In order to use a request wrapper, within the servlet filter, we initialized it and added it to the filter chain like this:

public void doFilter(final ServletRequest request, final ServletResponse response, final FilterChain chain) throws IOException, ServletException {
final HttpServletRequest httpRequest = (HttpServletRequest) request;
HttpServletRequestWrapper wrapper = new HttpServletRequestWrapper(httpRequest) {
chain.doFilter(wrapper, response);

The diagram below shows the flow used by the RequestWrapper to retrieve the custom session object.


By doing this there were other challenges that presented themselves such as not being able to detect session events such createSession and destroySession through the web container’s servlet filters. Possible solutions to this would be to explicitly create listeners for each CustomSession object and then initialize these listeners for each servlet filter subsequently created. In addition we would may lose valuable session management functionality made available by the web container in terms of the  lifecycle and cleanup (i.e. session timeout, session expiry). In order to compensate we would need to implement this through our own custom design. This model, does however, allow for sessions to be maintained across a cluster.

Doing a lil research…

Since AngularJS has been described as a Superheroic JavaScript MVW Framework, I decided to give it a shot. BTW, MVW stands for “Model View Whatever”. It was termed this way since it is not close to the other MV* labels. It is not a MVC model as controllers exist for each view, so the closest thing has been described as a MVVM – where the $scope object could be considered the ViewModel that is being decorated by a function that we call a Controller. Since calling something MVVM for “Model View View Model” is a bit rediculous they decided to call the model MVW or “Model View Whatever”.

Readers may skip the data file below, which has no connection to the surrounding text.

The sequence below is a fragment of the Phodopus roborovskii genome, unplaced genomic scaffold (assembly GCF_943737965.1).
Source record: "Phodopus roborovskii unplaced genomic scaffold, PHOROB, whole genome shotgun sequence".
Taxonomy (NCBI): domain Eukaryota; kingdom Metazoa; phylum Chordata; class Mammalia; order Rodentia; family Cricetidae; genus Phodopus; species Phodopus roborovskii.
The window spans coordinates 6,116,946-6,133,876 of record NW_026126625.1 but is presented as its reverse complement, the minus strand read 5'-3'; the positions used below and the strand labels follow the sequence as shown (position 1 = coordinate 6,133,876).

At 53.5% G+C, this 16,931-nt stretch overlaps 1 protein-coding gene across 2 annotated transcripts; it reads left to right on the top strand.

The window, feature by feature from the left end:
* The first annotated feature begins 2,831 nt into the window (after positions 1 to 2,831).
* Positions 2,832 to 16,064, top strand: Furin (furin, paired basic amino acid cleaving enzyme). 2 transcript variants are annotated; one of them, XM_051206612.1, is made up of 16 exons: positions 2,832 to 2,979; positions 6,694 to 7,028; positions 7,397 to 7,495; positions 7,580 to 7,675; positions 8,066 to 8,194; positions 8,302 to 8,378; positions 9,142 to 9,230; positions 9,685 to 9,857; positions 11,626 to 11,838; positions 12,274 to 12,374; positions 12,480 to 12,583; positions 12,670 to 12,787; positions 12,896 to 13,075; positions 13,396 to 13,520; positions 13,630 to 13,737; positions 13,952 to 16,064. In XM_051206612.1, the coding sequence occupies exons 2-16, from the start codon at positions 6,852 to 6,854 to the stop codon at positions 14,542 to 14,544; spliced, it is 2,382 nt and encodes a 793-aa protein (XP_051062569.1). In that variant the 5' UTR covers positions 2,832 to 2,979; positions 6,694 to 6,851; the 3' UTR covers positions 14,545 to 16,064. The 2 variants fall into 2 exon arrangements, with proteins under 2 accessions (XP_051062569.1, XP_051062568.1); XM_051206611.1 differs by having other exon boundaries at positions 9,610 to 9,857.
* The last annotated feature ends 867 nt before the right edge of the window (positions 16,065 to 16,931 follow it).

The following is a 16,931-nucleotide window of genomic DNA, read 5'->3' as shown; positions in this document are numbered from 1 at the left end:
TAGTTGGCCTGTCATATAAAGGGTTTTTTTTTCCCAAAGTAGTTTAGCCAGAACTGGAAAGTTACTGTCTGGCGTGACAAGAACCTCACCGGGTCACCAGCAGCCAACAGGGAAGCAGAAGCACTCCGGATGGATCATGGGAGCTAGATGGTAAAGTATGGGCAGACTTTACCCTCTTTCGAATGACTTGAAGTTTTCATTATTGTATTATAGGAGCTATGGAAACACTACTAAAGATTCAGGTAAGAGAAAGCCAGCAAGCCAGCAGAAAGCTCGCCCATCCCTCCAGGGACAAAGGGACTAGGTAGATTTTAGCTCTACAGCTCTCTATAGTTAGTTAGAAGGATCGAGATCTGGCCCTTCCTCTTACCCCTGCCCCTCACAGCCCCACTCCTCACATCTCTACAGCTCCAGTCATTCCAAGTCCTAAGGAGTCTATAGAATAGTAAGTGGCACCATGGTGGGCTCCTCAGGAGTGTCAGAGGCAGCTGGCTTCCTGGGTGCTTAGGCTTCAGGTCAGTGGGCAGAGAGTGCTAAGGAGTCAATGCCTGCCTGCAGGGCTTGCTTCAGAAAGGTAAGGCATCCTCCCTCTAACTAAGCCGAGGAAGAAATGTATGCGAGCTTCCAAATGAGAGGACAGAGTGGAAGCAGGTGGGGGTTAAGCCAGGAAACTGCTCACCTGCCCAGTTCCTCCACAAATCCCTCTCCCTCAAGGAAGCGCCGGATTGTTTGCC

You can check out some of the apps that I dreamed up below:

Lehra application Beta 0.01

Email your MP Beta 0.01

Angular gives you a lot of flexibility to nicely separate presentation logic from business logic and presentation state. My only complaint thus far is the inability of filters to return objects rather than strings. If anyone has a solution for this I would love to hear it! I had to use a work around of creating more than 1 filter.

Responsive WordPress Websites, yes please!

Yes, I love WordPress because of the wonderful world of themes and plugins that are often developed by independents such as myself. It’s been so refreshing to email individuals responsible for developing a given theme/plugin and having them respond within a day. And the response is totally filter free, like from a real person, 0 red tape! How empowering is that?!


Another reason why I’m loving creating responsive sites because of the bright shiny world of responsive media queries. It’s easy to style a website according to the size of the screen used to display it. That’s why all of my sites are good to go on screens of any size. You can take a look at them here.

Drop me a line if you’d like to talk about getting your own custom WordPress site running.